The 13 Clocks is a fairy tale told by a twentieth century author. Its themes are clearly statements about the moral concerns of the time and perhaps are intended more for adults than for children, even though James Thurber used the form of a child’s story. One of the story’s meanings is that a true life is in a way being like a child. Adults responded to Thurber’s message: The book sold well, going into nine printings.
Thurber had earlier written fairy tales for children as well as another fairy tale for adults called The White Deer (1945). That book is thematically and stylistically related to The 13 Clocks. Both are filled with personal references. For example, although Thurber is far from being the duke, he makes the duke one-eyed, and Thurber himself was almost blind. Both also display Thurber’s brand of humor. The duke, for example, counting the jewels brought back by Zorn, responds to a criticism by the Golux with the very reasonable statement that “We all have flaws,” something with which all readers would agree; the duke, however, humorously adds, “and mine is being wicked.” The story is filled with Thurberian plays with language and with literary references, from allusions to W. S. Gilbert’s The Mikado (1885); to strange words such as “strutfurrow,” rare words such as “tosspot,” and invented words such as “guggle” and “zatch”; to alliterations, rhythmic sentences, occasional regular metrical passages, rhymes, and wonderful similes, as when the nameless traveler disappears “like a fly in the mouth of a frog.” Thurber also employs deliberate unreality; for example, in the image of the “moon that held a white star in its horn.” He is skilled in the use of revelatory humor such as the Golux’s wavering statement concerning the duke’s actions: “I’m certain he will stay his hand, I think.”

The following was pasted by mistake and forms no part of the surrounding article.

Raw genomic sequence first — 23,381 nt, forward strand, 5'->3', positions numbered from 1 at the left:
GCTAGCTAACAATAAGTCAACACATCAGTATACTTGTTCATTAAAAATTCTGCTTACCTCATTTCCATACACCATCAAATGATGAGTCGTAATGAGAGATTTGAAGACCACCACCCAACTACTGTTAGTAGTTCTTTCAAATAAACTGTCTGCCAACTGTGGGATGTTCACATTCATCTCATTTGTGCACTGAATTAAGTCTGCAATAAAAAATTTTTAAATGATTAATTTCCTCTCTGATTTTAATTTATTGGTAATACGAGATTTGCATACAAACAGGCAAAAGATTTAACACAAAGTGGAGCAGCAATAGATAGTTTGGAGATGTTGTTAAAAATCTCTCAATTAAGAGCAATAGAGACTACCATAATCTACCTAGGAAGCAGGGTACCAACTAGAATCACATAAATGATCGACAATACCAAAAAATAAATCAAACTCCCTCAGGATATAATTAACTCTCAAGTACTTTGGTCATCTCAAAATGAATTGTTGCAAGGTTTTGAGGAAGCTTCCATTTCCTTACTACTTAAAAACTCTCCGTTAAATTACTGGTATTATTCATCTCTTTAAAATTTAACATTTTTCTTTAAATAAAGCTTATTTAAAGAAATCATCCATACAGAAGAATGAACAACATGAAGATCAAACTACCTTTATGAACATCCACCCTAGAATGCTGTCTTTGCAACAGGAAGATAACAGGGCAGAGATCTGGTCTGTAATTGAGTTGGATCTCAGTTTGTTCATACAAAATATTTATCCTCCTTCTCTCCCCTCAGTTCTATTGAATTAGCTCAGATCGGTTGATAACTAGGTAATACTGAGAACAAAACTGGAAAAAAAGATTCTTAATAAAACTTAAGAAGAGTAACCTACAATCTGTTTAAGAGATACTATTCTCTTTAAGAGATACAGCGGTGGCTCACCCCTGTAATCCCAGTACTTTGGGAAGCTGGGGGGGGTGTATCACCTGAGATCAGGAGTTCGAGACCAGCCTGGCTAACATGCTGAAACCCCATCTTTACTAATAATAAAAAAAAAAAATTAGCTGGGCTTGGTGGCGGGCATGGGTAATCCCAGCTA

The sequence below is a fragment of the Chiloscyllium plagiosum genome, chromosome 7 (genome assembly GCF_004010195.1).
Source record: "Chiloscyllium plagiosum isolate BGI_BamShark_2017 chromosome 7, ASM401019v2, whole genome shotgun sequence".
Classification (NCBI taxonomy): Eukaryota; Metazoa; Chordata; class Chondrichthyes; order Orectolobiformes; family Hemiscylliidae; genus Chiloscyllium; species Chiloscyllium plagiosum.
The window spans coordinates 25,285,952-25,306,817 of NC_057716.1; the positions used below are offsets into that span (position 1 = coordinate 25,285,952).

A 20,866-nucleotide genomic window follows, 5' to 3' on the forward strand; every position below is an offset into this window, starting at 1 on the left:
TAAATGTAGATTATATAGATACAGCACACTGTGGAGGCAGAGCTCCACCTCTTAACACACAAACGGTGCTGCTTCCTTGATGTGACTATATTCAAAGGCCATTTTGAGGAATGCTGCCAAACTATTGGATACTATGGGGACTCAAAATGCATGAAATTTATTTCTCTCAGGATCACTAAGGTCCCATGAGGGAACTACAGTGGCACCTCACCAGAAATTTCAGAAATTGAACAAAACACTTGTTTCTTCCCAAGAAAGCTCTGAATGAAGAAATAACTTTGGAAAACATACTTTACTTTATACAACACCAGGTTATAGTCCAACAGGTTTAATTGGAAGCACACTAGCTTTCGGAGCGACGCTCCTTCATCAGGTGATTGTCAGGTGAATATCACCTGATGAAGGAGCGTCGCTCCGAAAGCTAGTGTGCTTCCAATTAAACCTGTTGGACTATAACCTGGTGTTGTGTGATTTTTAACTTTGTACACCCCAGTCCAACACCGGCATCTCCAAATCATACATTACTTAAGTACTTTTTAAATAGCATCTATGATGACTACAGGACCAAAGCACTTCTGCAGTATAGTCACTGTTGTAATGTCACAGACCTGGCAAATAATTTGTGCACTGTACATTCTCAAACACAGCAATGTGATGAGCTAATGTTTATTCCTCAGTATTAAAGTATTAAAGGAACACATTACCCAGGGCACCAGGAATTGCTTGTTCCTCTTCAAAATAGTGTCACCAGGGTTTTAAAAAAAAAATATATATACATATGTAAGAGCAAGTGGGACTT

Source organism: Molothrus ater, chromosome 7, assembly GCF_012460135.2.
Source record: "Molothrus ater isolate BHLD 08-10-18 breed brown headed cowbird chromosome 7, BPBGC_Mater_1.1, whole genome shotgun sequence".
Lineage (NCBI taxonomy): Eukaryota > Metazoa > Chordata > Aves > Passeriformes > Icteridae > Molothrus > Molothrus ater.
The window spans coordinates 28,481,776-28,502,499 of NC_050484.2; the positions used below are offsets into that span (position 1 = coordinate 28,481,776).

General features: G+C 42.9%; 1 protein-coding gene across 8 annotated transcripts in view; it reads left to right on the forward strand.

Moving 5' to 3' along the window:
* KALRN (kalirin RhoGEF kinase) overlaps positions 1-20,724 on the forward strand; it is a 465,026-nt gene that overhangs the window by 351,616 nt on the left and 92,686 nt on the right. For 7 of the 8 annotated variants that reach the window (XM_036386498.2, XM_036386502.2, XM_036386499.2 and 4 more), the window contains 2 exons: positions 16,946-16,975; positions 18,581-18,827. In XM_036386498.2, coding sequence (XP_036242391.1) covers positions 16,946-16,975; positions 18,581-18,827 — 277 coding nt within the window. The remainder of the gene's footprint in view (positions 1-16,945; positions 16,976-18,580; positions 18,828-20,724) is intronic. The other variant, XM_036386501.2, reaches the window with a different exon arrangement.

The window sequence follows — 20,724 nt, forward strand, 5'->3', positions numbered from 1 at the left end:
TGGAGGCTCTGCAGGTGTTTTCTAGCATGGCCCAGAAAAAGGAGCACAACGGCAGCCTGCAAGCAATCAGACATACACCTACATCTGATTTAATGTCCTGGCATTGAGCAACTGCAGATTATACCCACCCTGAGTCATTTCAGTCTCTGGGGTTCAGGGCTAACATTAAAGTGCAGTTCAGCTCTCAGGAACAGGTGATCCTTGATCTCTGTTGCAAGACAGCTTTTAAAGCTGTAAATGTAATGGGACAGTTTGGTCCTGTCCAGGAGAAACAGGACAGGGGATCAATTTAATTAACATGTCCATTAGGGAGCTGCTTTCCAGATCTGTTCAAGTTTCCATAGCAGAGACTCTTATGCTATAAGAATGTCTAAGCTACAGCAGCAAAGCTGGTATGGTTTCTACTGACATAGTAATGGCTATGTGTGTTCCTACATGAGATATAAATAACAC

The Golux sums up the themes of the book when he says to the two lovers, “Keep warm. Ride close together. Remember laughter. You’ll need it even in the...
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